Sears Needs to Change

Sears Holdings (Nasdaq: SHLD  ) reported a hefty $2.4 billion loss for the fourth quarter while announcing plans to boost liquidity by spinning off and disposing some of its stores.

Boosting liquidity is all well and good, but what Sears didn't mention in its earnings release was how it plans to correct its flagging sales, which have been a major problem for the Illinois-based retailer.

I don't want to go there...
Sears' revenue tumbled 5% to $12.48 billion in a quarter that sits pretty on holiday sales and normally proves fruitful for retailers. Domestic same-store sales for the company declined by 3.4%, with comps at Sears' stores falling 4.1% and those at Kmart dropping 2.7%.

While Sears struggled during the holiday season, peers such as Target (NYSE: TGT  ) and Wal-Mart (NYSE: WMT  ) had reason to cheer. Target's fourth-quarter sales rose 3.3%, accompanied by a 2.2% rise in same-store sales. Wal-Mart reported its second consecutive quarter of same-store sales gain as comps rose 1.5%.

Sears blamed a fall in demand for consumer goods and appliances for the decline in domestic sales, but as Ron Friedman, a partner at Marcum's retail and consumer products wing, puts it, the problem lies in the fact that Sears' stores are "old and they're run down." Sears' stores have been wearing the same look since 2005, when hedge-fund billionaire Edward S. Lampert combined Sears and Kmart into one, and the same company hasn't made any effort to remodel. It is no surprise that more swanky and modern retailers have managed to lure Sears' customers away.

Are spin-offs and closures the way to go?
Instead of fixing this problem, Sears is looking to shutter stores and spin off some businesses. The company will spin off its Hometown and Outlet businesses, as well some hardware outlets, which include nearly 1,250 stores. That's not all: Sears will sell another 11 stores for $270 million to General Growth Properties (NYSE: GGP  ) by April. In December, Sears had announced the closure of 120 of its underperformers. Through these initiatives, Sears expects to raise around $1 billion.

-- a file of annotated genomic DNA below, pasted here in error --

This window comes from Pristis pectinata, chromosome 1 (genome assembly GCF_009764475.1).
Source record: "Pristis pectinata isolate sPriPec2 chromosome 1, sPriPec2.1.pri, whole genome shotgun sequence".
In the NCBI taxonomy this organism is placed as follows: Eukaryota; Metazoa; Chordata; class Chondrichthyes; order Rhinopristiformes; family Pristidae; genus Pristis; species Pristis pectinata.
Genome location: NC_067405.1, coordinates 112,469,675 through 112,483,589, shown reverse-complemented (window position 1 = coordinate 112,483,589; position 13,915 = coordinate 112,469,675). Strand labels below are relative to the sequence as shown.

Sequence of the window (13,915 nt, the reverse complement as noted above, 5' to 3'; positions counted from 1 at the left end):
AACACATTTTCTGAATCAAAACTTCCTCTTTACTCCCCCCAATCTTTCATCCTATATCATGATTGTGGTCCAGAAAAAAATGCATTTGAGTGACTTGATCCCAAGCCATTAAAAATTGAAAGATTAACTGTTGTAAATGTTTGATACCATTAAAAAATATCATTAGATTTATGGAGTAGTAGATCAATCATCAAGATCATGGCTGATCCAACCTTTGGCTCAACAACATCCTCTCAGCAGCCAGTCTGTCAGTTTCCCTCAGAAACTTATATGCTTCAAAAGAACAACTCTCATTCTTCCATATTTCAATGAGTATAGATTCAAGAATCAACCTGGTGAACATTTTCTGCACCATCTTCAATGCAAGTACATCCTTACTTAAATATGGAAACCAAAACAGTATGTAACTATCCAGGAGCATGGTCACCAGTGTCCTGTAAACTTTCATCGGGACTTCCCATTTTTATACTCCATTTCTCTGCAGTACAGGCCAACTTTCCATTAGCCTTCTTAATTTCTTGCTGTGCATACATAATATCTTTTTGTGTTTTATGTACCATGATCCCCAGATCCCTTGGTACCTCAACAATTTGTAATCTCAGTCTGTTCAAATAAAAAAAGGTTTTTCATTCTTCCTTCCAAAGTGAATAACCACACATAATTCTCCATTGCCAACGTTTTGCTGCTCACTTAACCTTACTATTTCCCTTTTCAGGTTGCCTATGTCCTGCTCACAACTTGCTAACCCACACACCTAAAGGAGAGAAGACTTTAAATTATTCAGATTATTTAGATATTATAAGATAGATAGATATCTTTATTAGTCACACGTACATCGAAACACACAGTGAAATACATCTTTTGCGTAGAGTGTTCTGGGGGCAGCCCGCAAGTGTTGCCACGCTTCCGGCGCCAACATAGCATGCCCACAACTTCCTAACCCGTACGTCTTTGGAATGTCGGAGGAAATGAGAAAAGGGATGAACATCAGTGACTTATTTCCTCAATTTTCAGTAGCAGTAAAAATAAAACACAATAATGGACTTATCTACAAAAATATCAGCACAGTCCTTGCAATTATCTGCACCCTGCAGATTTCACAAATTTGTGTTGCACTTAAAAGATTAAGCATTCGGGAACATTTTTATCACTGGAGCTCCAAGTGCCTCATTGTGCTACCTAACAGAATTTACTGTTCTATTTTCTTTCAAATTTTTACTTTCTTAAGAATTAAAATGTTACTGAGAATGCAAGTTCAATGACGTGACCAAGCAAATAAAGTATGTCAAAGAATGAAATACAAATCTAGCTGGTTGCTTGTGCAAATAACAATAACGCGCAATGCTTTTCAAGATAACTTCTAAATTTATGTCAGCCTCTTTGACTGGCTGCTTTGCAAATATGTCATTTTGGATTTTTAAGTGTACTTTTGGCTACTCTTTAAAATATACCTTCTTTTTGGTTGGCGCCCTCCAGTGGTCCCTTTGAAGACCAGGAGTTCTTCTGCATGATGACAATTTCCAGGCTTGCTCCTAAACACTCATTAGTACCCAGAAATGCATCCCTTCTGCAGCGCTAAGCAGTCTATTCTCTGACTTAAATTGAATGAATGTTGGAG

The retailer ended the year with over $3.2 billion liquidity, and CFO Rob Schriesheim said it has access to another $1 billion through its credit facility and a further $760 million via a second lien loan. What Sears seriously needs to do is invest in itself and overhaul its uninspiring image. According to research by the International Strategy & Investment Group, retailers such as Wal-Mart spend somewhere between $6 and $8 per square foot on updating store image, which includes new cash registers, floor tiles, and various touch-ups. Sears spends around $1.50 to $2 per square foot. This calls for a major change.

Shuttering stores and getting rid of failing businesses is one thing, but changing its image can go a long way in attracting customers and boosting sales. Maybe it could do well by taking a page out of retailer JC Penney's book -- who knows?

What do you think? Leave your comments below. At the same time, stay up to date on Sears by adding the stock to your watchlist. It's free; click here to start using the service now.

Fool contributor Shubh Datta doesn't own any shares in the companies mentioned above. The Motley Fool owns shares of Wal-Mart Stores. Motley Fool newsletter services have recommended buying shares of Wal-Mart Stores. Motley Fool newsletter services have recommended creating a diagonal call position in Wal-Mart Stores. Try any of our Foolish newsletter services free for 30 days. We Fools may not all hold the same opinions, but we all believe that considering a diverse range of insights makes us better investors. The Motley Fool has a disclosure policy.


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  • Report this Comment On March 13, 2012, at 3:23 PM, keithgl wrote:

    Ron is right but, with the loss in sales, how much remodeling can they do? Good employees with proper training will grow revenues regardless of how the property looks. And Sears needs that anyway. Then use the profits for that much needed makeover.

  • Report this Comment On March 14, 2012, at 10:13 AM, EEasyMoney wrote:

    The only reason I can see that the stock has risen lately is that it appears liquidation is on the horizon. That's the whole reason the stock was so high after Lampert took over. Who really sees Eddie Lampert as a retail guy? The real value in this company is what it will become long after all of the Sears and KMart stores are gone. What will Lampert do with the cash? Investors want to see a parallel story of a dying textile company called Berkshire Hathaway and a young chairman named Buffett. The idea of sprucing up the stores to compete with Walmart, Target, and Penney's is a joke. Before the internet, there was room in this counrty for so many big retailers. Those days are gone. The best days of Sears stores and KMart stores were decades ago and are not coming back. Let the hedge fund manager manage the money and let's see what this company can become.

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